Johnson and Jones Find Success at The Oaks Open

Author: Jesse Dodson

Davis Park Assistant Professional Zach Johnson and Brigham Young University commit Zach Jones have a lot more in common than you may think: They share a first name, they share the same initials, both are very good at golf and win a lot of Utah golf events and they both came away with wins at The Oaks Open on May 3-4 in Spanish Fork, Utah.


Johnson, who’s coming off a very successful 2018 season (another commonality between the two) as 2018 Utah Section PGA Omega Player of the Year, winner of the Section Championship and participant in the 2018 PGA Championship, fired off rounds of (-7) 69-68 to win The Oaks Open by one stroke over Jones and Utah Section President Dustin Volk.


“I’d say mentally I was in a good spot those two days,” Johnson said. “My swing wasn’t feeling great either day but I was able to make smart decisions and miss in some spots that allowed me to avoid making bogeys.


“The greens at The Oaks where in great shape; firm and fast. They were fun to putt on. I had just switched putters the week prior to a TaylorMade Spider X and just felt very comfortable with it.”


The week prior for Johnson was quite an experience as he found himself playing in a six-man playoff in the PGA Professional Championship for two qualifying spots in this year’s PGA Championship. He survived the first playoff hole but came up short on the second.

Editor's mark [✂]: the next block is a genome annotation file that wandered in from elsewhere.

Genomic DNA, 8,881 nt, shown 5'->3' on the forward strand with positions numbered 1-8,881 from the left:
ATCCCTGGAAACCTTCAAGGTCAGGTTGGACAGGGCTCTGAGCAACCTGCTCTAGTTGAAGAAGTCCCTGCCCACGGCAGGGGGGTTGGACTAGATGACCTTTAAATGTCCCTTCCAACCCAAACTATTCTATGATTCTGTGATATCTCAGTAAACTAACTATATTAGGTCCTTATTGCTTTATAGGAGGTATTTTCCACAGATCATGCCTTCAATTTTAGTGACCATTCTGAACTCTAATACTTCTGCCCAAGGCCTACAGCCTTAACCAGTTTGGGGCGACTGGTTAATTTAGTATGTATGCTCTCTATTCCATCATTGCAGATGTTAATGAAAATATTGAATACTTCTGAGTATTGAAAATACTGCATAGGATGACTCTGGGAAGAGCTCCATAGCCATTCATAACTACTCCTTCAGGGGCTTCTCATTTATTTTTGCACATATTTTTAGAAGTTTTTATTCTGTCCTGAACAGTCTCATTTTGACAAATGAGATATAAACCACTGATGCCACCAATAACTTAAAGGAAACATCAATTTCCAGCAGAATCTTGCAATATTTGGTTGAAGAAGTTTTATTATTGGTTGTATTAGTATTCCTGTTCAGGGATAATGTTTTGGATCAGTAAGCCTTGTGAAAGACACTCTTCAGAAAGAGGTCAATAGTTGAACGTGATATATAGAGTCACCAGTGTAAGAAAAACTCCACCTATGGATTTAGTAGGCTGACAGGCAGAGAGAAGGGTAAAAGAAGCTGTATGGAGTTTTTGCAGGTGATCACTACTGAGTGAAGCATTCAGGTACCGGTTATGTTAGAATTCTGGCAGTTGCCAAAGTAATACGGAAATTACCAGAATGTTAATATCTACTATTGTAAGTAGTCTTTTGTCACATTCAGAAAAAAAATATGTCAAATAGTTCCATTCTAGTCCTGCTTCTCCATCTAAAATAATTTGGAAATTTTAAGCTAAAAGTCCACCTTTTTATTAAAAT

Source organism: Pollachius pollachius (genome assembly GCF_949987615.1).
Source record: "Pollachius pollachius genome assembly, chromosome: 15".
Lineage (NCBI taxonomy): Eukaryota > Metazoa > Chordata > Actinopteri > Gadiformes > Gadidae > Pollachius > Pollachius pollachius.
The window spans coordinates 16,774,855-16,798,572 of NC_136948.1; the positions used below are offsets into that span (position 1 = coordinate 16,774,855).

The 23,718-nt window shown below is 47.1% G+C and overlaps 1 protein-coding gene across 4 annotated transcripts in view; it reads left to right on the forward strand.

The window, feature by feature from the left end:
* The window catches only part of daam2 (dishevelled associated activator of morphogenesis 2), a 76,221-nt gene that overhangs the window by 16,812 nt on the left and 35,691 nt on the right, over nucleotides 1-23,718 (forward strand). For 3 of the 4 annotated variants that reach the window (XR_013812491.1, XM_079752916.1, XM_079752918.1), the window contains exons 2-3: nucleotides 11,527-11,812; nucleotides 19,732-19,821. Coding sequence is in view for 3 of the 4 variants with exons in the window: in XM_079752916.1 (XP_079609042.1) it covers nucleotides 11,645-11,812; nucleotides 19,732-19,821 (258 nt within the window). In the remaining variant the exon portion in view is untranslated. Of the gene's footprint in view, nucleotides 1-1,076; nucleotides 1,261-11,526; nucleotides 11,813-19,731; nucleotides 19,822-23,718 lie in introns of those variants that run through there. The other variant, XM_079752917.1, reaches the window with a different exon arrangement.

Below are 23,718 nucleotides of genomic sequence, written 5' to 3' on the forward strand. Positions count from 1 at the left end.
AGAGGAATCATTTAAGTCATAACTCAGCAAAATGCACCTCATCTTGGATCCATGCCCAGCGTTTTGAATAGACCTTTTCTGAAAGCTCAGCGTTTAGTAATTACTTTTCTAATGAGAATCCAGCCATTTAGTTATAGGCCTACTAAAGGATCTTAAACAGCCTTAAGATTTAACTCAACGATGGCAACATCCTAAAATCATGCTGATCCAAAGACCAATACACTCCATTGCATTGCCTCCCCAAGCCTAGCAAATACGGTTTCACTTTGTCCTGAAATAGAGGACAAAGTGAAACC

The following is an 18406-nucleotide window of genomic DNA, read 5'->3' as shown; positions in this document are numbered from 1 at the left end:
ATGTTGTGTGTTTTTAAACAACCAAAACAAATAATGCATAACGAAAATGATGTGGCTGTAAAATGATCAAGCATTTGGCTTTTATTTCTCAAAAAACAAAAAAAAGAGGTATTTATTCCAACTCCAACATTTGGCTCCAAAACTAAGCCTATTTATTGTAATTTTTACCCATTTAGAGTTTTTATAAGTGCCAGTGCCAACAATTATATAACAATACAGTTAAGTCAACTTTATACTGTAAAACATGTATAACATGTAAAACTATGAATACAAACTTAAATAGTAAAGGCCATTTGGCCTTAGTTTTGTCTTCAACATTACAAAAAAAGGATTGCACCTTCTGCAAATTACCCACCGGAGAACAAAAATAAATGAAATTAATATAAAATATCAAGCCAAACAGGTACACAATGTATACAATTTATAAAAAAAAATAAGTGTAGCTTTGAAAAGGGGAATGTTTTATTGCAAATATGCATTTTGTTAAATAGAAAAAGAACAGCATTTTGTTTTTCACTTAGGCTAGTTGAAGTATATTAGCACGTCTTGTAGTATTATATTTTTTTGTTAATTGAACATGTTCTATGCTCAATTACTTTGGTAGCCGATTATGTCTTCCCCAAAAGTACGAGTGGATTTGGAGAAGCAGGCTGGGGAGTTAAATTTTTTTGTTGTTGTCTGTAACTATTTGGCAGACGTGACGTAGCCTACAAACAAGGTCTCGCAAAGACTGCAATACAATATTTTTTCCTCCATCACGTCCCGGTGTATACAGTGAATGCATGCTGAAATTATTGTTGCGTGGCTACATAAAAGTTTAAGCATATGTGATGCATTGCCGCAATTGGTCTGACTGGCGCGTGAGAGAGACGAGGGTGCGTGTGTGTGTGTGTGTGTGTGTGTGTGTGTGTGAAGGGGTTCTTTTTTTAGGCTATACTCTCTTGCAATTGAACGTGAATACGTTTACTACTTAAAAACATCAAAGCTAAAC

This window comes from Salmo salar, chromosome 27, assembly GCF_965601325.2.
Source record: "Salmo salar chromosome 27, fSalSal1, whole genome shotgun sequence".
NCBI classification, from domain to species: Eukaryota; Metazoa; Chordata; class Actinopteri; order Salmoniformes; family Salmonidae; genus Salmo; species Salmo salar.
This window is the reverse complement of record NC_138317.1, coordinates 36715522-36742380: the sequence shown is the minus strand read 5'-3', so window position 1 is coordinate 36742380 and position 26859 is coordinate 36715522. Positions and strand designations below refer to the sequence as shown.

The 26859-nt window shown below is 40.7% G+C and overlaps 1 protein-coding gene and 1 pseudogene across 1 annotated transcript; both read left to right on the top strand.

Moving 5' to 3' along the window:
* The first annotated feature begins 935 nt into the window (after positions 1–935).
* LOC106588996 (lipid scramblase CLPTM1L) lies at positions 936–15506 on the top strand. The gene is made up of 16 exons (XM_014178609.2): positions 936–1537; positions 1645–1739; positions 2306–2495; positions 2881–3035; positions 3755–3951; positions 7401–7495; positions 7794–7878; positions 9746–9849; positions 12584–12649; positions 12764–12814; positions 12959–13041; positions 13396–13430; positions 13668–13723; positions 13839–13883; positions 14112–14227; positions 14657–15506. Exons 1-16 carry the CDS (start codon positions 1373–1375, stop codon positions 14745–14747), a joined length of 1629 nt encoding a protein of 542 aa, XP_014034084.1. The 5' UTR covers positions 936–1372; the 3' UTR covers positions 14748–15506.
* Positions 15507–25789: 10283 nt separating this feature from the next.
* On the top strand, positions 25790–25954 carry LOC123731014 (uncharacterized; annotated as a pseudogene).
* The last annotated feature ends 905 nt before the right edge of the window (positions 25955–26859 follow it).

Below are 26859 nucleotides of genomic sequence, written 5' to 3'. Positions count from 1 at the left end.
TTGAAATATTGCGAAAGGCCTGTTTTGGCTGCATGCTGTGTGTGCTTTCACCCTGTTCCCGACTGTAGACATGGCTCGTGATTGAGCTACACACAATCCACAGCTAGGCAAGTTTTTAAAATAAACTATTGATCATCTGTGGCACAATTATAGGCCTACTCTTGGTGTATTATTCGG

“Getting a win after missing a chance playing at Bethpage was nice,” he said. “Don’t get me wrong, it still stings every time I think about that playoff, but I can’t change the outcome so I have to move on. It was very nice to come home and get back to competing and continuing to play well.”


As for Jones, who notched his sixth win of the 2019 season as the low-am in The Oaks Open, it wouldn’t have been much of a surprise if he won the overall. With a pair of 69s, Jones fell one-stroke short of making that happen.


“It was fun to take low am at The Oaks Open,” Jones explained. “It was fun to compete against some of the pros; I really wanted to try and win against them.


“I figured I needed to get to 68 to win,” Jones continued. “I hit good shots on the last three holes, but barely missed two putts in-a-row. One putt was inside 10 feet. I birded the last hole to shoot (-3) 69, again.”


Jones’ 2019 season has been a spectacle. He currently waits to hear back on a Church of Jesus Christ of Latter-Day Saints mission assignment, but is looking forward to competing in the Utah State Amateur and is hoping to play in the U.S. Junior Amateur and the Pacific Coast Amateur, depending on his mission call.


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